In Birdtown, 55 of the 153 early voting ballots were cast on blue absentee ballots rather than on green early voting ballots. It was the tribe’s first year to provide early voting. 


The Veriti report did not address whether the substituted ballots could have caused an issue for the machine but debunked AES’ claim that low-carbon pens were the problem. 

“There was no difference in the pens provided by AES at Birdtown and the other communities,” the report reads. “In addition, per Veriti’s research of the type of tabulator used by AES, the tabulator is not necessarily carbon-sensitive, other than a weakness reading red ink. It will read blue and black pens and No. 2 pencils. There was no red ink on any of the ballots.”

While the alleged ballot tampering changed the election outcome in Birdtown only, the report also analyzed voting in the Wolfetown and Big Y communities, concluding undervote and early ballot tampering could have occurred there too, though in smaller numbers that did not affect the election’s outcome. 


Lax security 

If somebody wanted to tamper with ballots, the report continued, there were many ways to make it happen. Security surrounding the elections process had all manner of weaknesses, and these should be addressed immediately. 

After polls closed Sept. 7, ballots were transported by police escort from the polling places to the Tribal Council House, where they were read by voting machine tabulators. They were then placed in plastic bins, sealed, and stored in the vault at the Bureau of Indian Affairs office. 

However, unvoted ballots were stored, unsecured, on open shelving in the Board of Elections office, to which an “unknown number of people” have the key. 

The bins of ballots in the BIA vault weren’t much more secure than that, it seems. While BIA personnel told Veriti investigators that the vault is always locked, Board of Elections members told Veriti that it rarely is.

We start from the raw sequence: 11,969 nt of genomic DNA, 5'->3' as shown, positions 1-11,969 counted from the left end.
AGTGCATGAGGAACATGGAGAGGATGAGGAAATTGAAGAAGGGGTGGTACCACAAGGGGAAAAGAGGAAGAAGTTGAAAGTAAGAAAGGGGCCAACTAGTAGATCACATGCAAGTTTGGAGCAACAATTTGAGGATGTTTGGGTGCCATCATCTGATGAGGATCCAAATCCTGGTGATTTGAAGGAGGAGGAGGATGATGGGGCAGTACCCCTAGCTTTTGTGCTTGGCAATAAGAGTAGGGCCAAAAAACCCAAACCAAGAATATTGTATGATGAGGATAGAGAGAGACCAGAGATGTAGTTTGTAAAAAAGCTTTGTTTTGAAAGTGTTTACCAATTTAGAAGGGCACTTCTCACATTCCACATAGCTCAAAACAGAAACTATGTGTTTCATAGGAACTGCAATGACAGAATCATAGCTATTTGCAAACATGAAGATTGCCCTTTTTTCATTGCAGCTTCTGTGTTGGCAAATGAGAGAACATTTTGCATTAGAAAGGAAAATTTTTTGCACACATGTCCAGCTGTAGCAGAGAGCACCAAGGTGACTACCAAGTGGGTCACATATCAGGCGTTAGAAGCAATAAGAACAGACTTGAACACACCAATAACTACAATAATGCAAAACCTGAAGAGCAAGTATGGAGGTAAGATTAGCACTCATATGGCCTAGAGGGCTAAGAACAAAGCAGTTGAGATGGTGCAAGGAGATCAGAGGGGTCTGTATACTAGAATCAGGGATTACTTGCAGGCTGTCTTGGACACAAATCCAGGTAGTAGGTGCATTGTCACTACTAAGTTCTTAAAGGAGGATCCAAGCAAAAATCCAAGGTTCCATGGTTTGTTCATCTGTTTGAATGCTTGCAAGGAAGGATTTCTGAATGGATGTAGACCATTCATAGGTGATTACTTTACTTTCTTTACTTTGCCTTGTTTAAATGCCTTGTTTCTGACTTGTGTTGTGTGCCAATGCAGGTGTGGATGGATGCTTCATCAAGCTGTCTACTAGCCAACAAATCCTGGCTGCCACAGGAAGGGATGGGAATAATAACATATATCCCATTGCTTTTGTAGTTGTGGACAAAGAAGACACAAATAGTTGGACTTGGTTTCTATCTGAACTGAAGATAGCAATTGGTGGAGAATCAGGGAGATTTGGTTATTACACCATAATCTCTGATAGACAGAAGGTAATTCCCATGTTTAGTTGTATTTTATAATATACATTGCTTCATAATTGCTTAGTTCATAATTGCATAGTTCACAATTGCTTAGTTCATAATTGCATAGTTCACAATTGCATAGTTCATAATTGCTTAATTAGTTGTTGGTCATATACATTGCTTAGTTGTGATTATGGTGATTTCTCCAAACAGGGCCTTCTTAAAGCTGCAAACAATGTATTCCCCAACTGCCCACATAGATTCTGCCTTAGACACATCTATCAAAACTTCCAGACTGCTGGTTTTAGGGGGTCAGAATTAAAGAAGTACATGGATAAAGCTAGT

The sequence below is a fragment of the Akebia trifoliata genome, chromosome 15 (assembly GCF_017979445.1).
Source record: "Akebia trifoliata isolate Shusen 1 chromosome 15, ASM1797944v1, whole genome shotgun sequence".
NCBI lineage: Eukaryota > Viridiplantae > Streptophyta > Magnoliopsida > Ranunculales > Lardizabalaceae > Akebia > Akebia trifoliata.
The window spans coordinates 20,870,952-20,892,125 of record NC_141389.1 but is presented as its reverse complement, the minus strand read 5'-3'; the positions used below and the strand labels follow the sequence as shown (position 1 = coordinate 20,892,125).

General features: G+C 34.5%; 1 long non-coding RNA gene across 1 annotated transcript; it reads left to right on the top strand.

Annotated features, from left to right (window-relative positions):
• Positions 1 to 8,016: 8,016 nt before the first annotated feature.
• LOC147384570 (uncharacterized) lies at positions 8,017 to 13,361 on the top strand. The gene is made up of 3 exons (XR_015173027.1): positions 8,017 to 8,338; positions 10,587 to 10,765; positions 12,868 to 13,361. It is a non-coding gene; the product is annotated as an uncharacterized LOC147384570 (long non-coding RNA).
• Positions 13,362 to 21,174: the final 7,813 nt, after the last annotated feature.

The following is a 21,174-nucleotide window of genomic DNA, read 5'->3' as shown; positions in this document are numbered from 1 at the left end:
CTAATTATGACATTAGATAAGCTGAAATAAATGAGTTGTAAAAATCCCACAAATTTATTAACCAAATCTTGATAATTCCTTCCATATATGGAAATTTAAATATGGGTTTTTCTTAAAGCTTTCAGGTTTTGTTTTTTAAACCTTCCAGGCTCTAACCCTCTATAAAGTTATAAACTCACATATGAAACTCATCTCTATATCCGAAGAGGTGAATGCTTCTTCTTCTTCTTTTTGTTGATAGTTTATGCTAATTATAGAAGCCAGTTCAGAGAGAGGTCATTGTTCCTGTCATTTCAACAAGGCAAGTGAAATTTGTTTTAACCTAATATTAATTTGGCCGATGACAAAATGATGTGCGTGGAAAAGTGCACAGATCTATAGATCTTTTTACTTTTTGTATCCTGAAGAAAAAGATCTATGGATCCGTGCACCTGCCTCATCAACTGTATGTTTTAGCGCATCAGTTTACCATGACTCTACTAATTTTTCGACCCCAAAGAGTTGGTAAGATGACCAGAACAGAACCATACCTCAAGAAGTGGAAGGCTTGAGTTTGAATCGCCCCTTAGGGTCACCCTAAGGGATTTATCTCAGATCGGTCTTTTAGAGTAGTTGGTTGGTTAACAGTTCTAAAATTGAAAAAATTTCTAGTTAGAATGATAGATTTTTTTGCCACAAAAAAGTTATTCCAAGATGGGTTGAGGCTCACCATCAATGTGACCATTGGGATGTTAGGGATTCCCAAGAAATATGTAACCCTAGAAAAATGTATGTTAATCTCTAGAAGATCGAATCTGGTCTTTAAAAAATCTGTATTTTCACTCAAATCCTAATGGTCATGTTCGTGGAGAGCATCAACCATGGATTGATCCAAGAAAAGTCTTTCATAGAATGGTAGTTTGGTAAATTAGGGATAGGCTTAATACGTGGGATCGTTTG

“Veriti inspected the BIA Vault on four separate occasions, noting it was unlocked each time,” the report reads. “On one occasion, all BIA staff were in a meeting room at the opposite side of the BIA building while Veriti accessed the vault unnoticed. Veriti observed only one time where the vault appeared to be locked. Veriti also noted the room in which the BIA Vault is located was unstaffed and unlocked, which would have allowed anyone inside the BIA building to gain access to the ballots and election materials.”

Cherokee BIA Superintendent William McKee told Veriti that cameras in the BIA hallways record all activity, with data stored for 30 days. However, at the time of Veriti’s visit it had been more than 30 days since any election activity.

Once inside the vault, it would have been easy for somebody to tamper with the ballots, Veriti concluded. While each bin was sealed with a numbered zip tie, most of the bins were pretty easy to break into. 

“With minimal effort,” the report reads, “we opened the sealed bins and slid our arm in and removed the ballots.”

The document goes on to present photos of Veriti investigators slipping their hands into the sealed bins and pulling ballots out, all without breaking the seal. 

The absentee ballot bin was one of the few bin types that could not be broken into this way, and evidence indicates that the absentee bin was accessed using a different method.